This article was provided by Q Place, an organization that mobilizes churches and ordinary Christians to invite spiritual seekers into small group discussions, in which seekers explore their own questions and discover what they believe at their own pace.
Recently my friend Emily told me she visited a church so big she needed a map to get around. Coming from a relatively small church that meets in an elementary school, she was astounded at this sprawling church campus. The facility housed a restaurant, coffee bar, lounge, escalators, and multiple worship spaces, each with high-tech sound equipment. In the lobby massive concrete columns rose up three stories into a glass atrium and sunlight streamed in to illuminate the hip and modern architecture. But the strangest thing, she said, was that this colossal building, filled with largely affluent congregants, sat in a crowded urban area in a poverty-stricken neighborhood. As far as she could tell, no one from that neighborhood was present. The church reminded her of a cruise ship docked in a third world country! The walls even had round, fishbowl windows, driving home the cruise ship effect.
It’s a funny idea to ponder: a church that looks like a cruise ship. However, many American churches resemble cruise ships in more ways than just their architecture. People who attend ”cruise ship churches,” much like cruise ship passengers, often come to be entertained and catered to by the staff. Very little is expected of these church attendees. In fact, they tend to rate the quality of their experience—the music, the sermon, and the way it made them feel—much as cruise ship passengers rate their satisfaction with various aspects of their trip.
Cruise ship churches tend to be internally focused on the needs of their regularly attending members. The main goal in these churches, as on a cruise ship, is to keep the “customer” happy and the complaints to a minimum. Leaders in a cruise ship church focus on the existing members rather than pursuing those far from God or encouraging others to do so. Very little of a church’s calendar, training, or communication is spent on activities to reach the lost or help those in need outside the church. Statistically only 5% of most American churches’ budgets are spent on missions and evangelism. Overall, there seems to be little incentive or empowerment of church members to “get off the cruise ship” and use what they learn in the world.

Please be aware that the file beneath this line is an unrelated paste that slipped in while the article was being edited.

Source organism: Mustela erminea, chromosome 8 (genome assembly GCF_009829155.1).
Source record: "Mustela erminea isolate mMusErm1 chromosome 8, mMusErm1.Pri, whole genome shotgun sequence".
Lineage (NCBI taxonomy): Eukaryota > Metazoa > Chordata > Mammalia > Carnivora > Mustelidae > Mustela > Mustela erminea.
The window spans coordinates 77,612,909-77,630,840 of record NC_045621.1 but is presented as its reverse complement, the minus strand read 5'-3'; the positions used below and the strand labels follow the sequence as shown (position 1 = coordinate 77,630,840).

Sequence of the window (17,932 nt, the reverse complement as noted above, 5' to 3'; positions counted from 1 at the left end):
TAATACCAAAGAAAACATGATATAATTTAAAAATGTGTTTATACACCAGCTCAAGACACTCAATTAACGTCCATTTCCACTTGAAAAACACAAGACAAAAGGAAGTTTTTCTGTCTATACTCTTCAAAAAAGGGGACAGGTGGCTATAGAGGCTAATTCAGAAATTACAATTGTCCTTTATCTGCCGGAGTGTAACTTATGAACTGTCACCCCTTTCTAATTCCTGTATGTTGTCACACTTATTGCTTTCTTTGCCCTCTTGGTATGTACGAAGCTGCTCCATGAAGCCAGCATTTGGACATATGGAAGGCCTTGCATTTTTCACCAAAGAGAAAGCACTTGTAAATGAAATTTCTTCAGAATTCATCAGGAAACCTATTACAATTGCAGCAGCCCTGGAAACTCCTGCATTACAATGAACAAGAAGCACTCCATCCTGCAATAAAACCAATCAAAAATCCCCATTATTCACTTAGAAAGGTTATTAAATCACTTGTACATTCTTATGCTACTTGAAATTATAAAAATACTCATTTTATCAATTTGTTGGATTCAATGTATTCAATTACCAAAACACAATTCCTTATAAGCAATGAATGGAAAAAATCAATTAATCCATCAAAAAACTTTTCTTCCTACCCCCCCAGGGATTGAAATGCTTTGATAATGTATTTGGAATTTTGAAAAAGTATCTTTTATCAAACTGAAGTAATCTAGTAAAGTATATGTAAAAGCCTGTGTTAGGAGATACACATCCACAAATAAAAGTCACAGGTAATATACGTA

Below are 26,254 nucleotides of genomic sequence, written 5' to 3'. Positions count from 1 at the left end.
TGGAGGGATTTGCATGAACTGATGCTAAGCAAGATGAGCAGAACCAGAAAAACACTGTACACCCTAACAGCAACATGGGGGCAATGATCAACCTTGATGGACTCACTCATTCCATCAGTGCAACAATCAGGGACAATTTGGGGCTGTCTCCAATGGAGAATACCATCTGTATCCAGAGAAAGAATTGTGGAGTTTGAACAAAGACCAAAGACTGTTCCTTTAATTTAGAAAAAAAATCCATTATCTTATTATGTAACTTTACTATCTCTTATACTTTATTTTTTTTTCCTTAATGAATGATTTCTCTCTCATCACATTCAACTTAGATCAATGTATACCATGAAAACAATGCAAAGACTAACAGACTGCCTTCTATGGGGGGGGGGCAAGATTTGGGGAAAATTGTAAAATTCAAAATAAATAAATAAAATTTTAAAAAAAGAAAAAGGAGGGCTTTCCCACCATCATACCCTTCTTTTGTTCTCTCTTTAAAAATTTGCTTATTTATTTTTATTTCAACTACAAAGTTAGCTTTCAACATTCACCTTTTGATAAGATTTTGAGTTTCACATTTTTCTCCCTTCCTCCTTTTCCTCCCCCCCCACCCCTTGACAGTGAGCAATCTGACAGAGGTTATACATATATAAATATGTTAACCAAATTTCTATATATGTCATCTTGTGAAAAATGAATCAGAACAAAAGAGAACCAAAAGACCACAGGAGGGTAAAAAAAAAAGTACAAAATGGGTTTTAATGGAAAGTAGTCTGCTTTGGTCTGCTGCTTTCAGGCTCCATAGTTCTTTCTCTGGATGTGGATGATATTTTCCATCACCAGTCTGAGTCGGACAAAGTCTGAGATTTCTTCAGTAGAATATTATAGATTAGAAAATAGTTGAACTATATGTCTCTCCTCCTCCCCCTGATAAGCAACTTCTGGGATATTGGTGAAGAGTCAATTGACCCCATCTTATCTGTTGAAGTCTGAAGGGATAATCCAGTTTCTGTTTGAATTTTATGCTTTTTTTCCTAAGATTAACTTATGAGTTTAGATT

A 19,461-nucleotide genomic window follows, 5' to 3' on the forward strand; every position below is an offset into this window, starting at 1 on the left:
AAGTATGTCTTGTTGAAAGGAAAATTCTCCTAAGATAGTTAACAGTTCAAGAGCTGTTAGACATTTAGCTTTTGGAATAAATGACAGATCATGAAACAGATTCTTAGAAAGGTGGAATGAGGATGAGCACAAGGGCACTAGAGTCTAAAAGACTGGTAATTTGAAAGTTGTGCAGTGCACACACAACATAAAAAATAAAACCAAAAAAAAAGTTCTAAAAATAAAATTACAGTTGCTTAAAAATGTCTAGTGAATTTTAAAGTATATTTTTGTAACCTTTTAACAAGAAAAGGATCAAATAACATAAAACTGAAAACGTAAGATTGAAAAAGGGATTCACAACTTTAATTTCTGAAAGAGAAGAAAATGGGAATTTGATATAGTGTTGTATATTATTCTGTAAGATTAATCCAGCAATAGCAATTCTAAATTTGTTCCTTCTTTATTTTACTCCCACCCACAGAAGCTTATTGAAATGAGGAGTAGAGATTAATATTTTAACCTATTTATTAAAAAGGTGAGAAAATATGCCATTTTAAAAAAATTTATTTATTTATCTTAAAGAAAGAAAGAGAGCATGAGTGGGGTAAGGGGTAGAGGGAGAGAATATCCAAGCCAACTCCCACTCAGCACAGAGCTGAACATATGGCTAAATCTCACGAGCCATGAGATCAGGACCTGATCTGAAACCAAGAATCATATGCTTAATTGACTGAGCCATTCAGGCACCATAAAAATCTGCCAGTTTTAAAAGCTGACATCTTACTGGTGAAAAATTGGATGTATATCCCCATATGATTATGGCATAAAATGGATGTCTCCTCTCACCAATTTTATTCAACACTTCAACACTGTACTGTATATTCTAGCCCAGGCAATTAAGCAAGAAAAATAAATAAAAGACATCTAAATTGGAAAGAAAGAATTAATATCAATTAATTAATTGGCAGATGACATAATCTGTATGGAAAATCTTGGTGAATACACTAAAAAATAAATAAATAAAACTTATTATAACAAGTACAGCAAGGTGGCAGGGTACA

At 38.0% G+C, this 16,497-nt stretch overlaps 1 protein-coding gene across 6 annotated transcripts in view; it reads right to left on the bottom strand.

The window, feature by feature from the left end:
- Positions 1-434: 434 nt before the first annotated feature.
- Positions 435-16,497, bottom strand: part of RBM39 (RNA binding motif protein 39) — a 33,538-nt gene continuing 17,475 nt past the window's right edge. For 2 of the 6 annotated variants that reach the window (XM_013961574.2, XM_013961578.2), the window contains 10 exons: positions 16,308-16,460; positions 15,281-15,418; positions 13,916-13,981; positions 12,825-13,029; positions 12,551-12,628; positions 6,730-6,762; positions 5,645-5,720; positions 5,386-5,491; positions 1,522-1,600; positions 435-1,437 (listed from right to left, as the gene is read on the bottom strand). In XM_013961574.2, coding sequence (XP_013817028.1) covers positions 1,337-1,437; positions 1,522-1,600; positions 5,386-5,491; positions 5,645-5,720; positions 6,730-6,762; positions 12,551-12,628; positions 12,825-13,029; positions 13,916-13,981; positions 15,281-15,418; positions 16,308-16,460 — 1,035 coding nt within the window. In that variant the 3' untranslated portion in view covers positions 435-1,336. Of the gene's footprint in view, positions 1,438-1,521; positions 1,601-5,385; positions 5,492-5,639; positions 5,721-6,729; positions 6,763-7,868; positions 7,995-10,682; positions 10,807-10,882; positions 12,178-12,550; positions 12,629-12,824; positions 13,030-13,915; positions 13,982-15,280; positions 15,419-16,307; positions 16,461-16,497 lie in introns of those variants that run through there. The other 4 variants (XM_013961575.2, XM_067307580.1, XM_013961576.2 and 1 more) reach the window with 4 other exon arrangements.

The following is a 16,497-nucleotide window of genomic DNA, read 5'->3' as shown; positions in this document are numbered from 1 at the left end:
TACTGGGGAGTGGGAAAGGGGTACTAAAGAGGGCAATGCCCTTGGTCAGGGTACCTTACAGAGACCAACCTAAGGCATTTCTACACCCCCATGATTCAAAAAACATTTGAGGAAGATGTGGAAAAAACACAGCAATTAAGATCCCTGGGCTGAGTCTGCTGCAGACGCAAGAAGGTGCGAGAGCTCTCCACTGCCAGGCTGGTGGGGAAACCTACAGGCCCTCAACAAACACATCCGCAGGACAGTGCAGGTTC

There are, however, churches that are more like aircraft carriers. These churches are designed to empower all members to find their God-given purpose in life, to equip them, and to send them on missions into the world to reach and serve those who don’t know Jesus, much like the crew of an aircraft carrier is all about launching military planes and equipping them well to carry out successful missions.
Did you know that an aircraft carrier is the same size as many cruise ships, housing close to 8,000 people? A super aircraft carrier rises 20 stories above the water and stretches 1,092 feet (333 meters) from bow to stern (about as long as the 77-story Chrysler Building is tall). But what distinguishes an aircraft carrier ship isn’t its size; it’s the efficiency on the flight deck. The crew of an aircraft carrier can launch a plane every 25 seconds—all in a fraction of the space of a typical landing strip. The mission pervades every aspect of the ship. From the pilot to the person who restocks the ship’s vending machines, everyone on a carrier knows his or her particular role and how it supports the mission—to equip, prepare, launch, and receive aircraft back from their crucial assignments.